While the ability to borrow ebooks, audiobooks, music, movies and more from the library without leaving your house is definitely convenient, one of the unfortunate realities is that, for a number of reasons, all library experiences are not identical.Depending on your library, their vendors, your preferred device and format choices (Mobi or ePub, audiobook or ebook), the digital library experience can vary considerably.

There are number of library distributors who distribute digital materials to libraries. OverDrive is probably one of the biggest and best known to many patrons, but there are others like 3M cloud and Axis 360. Some, like Hoopla, offer a mixed variety of digital content.There are also a number of vendors that specialize in specific types of content (such as One Click digital for audiobooks, Freegal for music, Zinio and Flipster  for magazines).

Different libraries may use different vendors and/or combination of vendors. That means each library may offer a unique combination of materials and services.

Cost is usually a huge factor in which services libraries offer. For ebooks, publishers charge libraries more than they do individuals to license materials. The pricing structure also varies from service to service. Services like OverDrive use the One Copy/One User lending model. The library can only loan out a finite number of ebooks at one time, depending on how many licenses they have purchased for a particular title.

It is becoming increasingly common to hear stories about libraries changing distributors in order to try to keep cost down. Just this week, the Auburn, Alabama Public Library announced that it is moving from Overdrive to 3M Cloud. Because it is affiliated with book publishers, 3M Cloud offers its services at lower price than OverDrive. The problem is that 3M Cloud content does not work with e-ink Kindles, leaving Kindle readers out in the cold unless they read on their Fire tablet.

Unlike OverDrive, Hoopla allows for simultaneous usage, meaning patrons do not have to wait for a popular title. Because of cost, however, most libraries have a limit on how many Hoopla items can be checked out in a given month. As this article on the CLEVNET library consortium in Ohio  shows, some libraries have had to reduce the number of items available to patrons because of the costs. Like 3M Clud, Hoopla only works on phones and tablets, not on e-ink devices like the Kindle.

The bottom line is, the amount of money available to your library system will determine what your library can offer on the digital front. The best resource for checking what your local library offers is their website. Most libraries list their digital services on their website.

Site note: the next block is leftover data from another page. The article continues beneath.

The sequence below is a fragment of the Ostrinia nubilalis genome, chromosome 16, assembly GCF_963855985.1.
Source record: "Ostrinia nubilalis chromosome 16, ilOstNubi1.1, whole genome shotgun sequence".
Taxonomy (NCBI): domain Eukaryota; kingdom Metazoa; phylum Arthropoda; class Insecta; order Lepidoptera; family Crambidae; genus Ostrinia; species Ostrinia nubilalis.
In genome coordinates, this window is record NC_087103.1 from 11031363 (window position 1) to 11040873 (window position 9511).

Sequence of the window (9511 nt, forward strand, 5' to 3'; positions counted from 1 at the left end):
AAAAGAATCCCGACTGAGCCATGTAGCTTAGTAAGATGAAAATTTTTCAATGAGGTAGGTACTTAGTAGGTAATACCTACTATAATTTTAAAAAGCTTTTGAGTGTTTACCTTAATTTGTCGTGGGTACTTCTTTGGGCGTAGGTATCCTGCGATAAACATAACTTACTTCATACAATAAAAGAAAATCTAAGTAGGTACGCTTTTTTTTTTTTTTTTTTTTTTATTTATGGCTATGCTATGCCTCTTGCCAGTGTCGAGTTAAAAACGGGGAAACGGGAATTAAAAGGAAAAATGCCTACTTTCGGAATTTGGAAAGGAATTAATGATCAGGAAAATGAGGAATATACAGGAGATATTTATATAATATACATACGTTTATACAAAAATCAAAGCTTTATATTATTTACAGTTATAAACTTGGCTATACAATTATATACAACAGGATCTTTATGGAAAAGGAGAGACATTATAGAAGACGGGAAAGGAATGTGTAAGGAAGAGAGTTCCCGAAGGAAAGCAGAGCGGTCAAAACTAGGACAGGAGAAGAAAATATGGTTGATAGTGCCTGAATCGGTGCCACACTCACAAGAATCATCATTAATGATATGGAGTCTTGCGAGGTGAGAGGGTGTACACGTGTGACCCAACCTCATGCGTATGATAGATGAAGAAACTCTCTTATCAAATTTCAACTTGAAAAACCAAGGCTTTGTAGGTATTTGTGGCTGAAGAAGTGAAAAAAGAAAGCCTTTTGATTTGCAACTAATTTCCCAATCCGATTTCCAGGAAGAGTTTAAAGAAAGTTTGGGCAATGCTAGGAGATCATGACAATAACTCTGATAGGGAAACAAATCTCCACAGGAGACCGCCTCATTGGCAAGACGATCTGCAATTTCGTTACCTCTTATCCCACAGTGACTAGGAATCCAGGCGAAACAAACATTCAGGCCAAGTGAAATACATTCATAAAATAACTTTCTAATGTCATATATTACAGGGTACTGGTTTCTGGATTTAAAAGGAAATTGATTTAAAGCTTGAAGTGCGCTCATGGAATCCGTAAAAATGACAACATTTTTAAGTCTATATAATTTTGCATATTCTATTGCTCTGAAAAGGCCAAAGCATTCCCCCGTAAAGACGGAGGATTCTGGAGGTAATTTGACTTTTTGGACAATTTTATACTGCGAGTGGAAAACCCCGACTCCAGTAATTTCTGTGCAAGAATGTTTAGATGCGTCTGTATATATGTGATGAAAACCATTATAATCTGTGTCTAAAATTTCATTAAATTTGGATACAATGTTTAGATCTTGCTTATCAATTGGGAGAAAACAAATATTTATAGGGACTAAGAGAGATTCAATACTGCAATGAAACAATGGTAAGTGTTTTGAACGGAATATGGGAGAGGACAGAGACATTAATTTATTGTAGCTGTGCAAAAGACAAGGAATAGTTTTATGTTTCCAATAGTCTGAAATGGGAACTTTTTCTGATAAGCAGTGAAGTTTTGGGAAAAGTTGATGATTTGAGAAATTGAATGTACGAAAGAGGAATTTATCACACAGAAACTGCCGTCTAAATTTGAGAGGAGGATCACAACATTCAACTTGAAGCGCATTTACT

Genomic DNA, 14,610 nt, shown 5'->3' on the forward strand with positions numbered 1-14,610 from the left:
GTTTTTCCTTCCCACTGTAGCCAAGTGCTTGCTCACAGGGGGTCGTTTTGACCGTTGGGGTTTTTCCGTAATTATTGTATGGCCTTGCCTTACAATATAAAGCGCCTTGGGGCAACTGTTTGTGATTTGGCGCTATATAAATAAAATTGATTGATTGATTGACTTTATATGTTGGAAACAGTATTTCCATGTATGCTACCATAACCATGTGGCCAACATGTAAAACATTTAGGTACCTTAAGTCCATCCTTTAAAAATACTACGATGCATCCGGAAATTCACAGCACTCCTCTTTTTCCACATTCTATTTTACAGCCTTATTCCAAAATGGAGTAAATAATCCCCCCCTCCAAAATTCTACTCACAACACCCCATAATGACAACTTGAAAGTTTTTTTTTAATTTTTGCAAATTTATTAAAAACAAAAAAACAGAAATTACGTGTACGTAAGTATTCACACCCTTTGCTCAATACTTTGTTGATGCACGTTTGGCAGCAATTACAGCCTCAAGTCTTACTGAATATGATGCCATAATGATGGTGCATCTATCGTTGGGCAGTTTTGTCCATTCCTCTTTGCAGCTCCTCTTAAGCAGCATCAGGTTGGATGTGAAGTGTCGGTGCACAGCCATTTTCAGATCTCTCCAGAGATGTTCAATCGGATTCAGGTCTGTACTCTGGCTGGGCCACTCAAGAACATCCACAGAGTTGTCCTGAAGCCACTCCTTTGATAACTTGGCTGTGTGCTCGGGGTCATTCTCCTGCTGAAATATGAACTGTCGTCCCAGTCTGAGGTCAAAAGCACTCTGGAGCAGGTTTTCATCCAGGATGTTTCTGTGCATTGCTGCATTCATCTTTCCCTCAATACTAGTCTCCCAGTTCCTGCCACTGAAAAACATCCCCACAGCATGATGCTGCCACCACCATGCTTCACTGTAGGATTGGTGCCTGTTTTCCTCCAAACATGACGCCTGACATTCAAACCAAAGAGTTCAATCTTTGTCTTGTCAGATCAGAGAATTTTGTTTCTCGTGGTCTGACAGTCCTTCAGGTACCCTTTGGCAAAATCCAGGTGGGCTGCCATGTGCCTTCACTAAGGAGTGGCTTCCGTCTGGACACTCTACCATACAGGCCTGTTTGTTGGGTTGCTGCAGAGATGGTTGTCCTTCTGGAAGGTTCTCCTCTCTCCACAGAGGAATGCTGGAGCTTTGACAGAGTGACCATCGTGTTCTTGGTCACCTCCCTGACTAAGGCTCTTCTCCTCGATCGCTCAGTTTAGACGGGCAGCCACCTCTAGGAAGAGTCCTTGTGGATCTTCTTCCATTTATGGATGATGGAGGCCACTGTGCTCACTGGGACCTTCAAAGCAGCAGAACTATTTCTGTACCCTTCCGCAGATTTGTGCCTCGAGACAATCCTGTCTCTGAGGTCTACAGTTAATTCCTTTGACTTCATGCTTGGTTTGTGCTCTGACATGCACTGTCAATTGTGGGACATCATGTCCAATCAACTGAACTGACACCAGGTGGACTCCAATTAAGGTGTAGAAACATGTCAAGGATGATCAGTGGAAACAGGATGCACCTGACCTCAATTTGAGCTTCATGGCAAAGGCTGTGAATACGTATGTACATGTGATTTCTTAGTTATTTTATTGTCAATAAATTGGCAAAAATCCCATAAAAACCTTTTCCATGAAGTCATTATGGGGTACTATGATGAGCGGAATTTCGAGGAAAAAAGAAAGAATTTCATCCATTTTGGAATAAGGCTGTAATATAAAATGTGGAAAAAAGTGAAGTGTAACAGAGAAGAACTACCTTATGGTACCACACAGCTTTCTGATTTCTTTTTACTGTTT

While more ebooks than ever are being offered by local libraries, I still get email from people frustrated that their library does not have a large enough selection of ebooks or titles in a particular genre. While services like the Digital Public Library of America, The Internet Archive and the Open Library have come a long way towards making material available, we are still a long way away from a true national digital public library that can be accessed by everyone.

If you happen to live in a district that either has a small ebook selection or not enough titles in the genres you prefer to read, you may have some options. You may want to check with your library to see if they have reciprocal privileges with other libraries in the county or the state where you live. There are some libraries that offer non-resident cards online or via email for a fee. (There is a list here on The Free Library of Philadelphia and the Brooklyn Public Library are both popular with avid ebook readers and the fee for each is a modest $50.

I personally have cards at both The Free Library of Philadelphia and the Brooklyn Public Library. My local library has very limited options for digital materials. The city library has reciprocal privileges with our county library, but those privileges don’t include access to the county’s fantastic selection of digital materials and even paid out-of-area cards there do not include digital lending . My only choice for a wider selection is to pay for a card somewhere else.

So how about you? What’s your experience been borrowing ebooks from your library?

As we continue #NationalLibraryWeek discussions, tomorrow, we’ll discuss tools for library reading strategies. 🙂